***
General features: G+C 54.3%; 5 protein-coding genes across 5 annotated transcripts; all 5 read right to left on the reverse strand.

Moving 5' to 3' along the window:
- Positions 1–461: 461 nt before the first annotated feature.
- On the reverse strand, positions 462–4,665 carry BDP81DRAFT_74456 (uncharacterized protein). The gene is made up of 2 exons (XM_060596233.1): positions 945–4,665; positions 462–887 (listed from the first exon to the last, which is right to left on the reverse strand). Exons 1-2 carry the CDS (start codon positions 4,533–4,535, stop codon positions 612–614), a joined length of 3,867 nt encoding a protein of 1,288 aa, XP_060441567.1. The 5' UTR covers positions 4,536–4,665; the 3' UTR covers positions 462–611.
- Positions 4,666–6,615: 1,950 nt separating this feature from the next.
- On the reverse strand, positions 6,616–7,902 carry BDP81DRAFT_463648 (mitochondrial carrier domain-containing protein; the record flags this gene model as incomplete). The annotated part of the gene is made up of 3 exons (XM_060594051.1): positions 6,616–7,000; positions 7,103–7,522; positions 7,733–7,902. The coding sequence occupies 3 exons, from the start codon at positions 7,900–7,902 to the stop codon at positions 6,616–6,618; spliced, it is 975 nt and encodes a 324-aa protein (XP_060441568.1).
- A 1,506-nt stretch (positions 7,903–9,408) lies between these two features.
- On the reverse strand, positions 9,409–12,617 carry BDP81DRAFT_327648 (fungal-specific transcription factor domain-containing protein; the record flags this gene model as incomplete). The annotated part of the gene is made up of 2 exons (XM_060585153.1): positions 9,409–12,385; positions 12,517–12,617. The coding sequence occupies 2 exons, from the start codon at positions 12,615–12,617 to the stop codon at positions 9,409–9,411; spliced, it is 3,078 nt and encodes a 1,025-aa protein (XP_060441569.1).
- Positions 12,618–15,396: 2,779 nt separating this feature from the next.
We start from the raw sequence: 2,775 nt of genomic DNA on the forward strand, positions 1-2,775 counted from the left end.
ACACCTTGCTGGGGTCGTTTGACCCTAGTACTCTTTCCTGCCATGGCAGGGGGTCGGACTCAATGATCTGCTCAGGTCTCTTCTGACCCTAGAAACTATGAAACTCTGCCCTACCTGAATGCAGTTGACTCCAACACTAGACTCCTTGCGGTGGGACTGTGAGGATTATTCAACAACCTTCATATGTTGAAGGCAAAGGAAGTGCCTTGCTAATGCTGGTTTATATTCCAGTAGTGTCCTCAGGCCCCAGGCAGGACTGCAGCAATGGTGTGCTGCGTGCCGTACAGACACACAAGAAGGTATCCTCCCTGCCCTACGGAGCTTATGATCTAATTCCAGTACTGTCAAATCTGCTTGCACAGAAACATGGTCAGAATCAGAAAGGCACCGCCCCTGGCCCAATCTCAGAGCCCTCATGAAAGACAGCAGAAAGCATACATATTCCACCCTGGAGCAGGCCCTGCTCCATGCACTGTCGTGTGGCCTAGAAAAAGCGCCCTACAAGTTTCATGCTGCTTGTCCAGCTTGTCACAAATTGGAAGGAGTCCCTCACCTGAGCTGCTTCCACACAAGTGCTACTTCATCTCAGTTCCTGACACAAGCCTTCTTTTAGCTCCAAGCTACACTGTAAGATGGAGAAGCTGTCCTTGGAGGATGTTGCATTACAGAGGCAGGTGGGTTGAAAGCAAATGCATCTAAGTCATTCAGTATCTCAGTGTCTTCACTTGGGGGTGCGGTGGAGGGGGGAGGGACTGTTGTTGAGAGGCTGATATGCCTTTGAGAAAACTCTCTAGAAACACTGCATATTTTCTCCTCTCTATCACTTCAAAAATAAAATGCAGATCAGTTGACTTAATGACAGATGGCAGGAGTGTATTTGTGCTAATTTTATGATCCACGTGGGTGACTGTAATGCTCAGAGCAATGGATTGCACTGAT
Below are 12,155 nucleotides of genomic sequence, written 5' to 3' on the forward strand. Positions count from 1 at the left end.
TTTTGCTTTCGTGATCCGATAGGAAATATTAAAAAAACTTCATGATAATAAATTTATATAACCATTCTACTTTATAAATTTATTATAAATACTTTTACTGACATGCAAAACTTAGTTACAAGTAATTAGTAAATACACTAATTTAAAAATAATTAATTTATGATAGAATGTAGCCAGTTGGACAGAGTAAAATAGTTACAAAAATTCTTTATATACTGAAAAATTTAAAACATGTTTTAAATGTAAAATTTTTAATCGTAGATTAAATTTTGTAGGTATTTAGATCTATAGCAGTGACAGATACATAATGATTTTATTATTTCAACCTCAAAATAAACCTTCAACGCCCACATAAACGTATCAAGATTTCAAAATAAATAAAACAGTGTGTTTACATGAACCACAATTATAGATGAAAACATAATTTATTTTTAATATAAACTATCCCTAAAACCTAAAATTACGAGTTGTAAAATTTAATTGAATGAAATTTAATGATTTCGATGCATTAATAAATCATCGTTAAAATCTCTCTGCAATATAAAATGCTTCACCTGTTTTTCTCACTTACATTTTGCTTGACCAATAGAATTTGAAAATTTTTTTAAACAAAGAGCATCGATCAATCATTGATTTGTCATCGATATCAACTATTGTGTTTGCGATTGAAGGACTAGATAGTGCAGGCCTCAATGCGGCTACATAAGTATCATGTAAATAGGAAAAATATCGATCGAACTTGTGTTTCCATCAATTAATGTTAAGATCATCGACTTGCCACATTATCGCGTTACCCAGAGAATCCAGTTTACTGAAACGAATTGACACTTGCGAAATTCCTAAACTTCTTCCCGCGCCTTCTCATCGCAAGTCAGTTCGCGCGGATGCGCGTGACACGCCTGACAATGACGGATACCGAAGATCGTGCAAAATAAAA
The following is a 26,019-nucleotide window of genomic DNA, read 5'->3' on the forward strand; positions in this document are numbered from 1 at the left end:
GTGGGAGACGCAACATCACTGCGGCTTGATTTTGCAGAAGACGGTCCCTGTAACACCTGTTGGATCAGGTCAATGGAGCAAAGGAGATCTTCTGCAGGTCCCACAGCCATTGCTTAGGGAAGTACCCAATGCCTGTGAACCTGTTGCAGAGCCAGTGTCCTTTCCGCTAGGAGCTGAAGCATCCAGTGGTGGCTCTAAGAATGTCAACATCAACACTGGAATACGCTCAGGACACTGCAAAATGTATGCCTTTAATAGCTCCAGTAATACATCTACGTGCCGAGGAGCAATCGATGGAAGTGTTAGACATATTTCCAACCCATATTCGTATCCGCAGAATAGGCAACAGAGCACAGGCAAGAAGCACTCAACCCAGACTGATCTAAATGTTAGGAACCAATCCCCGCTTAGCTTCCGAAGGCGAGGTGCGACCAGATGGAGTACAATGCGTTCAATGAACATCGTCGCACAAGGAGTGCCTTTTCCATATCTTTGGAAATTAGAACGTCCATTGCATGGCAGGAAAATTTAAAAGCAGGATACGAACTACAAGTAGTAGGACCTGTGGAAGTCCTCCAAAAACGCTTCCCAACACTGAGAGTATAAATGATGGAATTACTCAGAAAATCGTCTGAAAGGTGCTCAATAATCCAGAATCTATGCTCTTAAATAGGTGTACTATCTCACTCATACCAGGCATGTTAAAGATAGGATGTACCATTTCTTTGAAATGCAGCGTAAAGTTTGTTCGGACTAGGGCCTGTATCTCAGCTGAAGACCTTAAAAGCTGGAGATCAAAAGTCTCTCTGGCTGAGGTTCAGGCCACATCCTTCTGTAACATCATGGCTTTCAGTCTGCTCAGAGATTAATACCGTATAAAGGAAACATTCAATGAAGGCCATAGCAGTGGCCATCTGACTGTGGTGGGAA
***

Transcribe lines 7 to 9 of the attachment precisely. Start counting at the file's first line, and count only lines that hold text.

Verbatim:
- A 1,506-nt stretch (positions 7,903–9,408) lies between these two features.
- On the reverse strand, positions 9,409–12,617 carry BDP81DRAFT_327648 (fungal-specific transcription factor domain-containing protein; the record flags this gene model as incomplete). The annotated part of the gene is made up of 2 exons (XM_060585153.1): positions 9,409–12,385; positions 12,517–12,617. The coding sequence occupies 2 exons, from the start codon at positions 12,615–12,617 to the stop codon at positions 9,409–9,411; spliced, it is 3,078 nt and encodes a 1,025-aa protein (XP_060441569.1).
- Positions 12,618–15,396: 2,779 nt separating this feature from the next.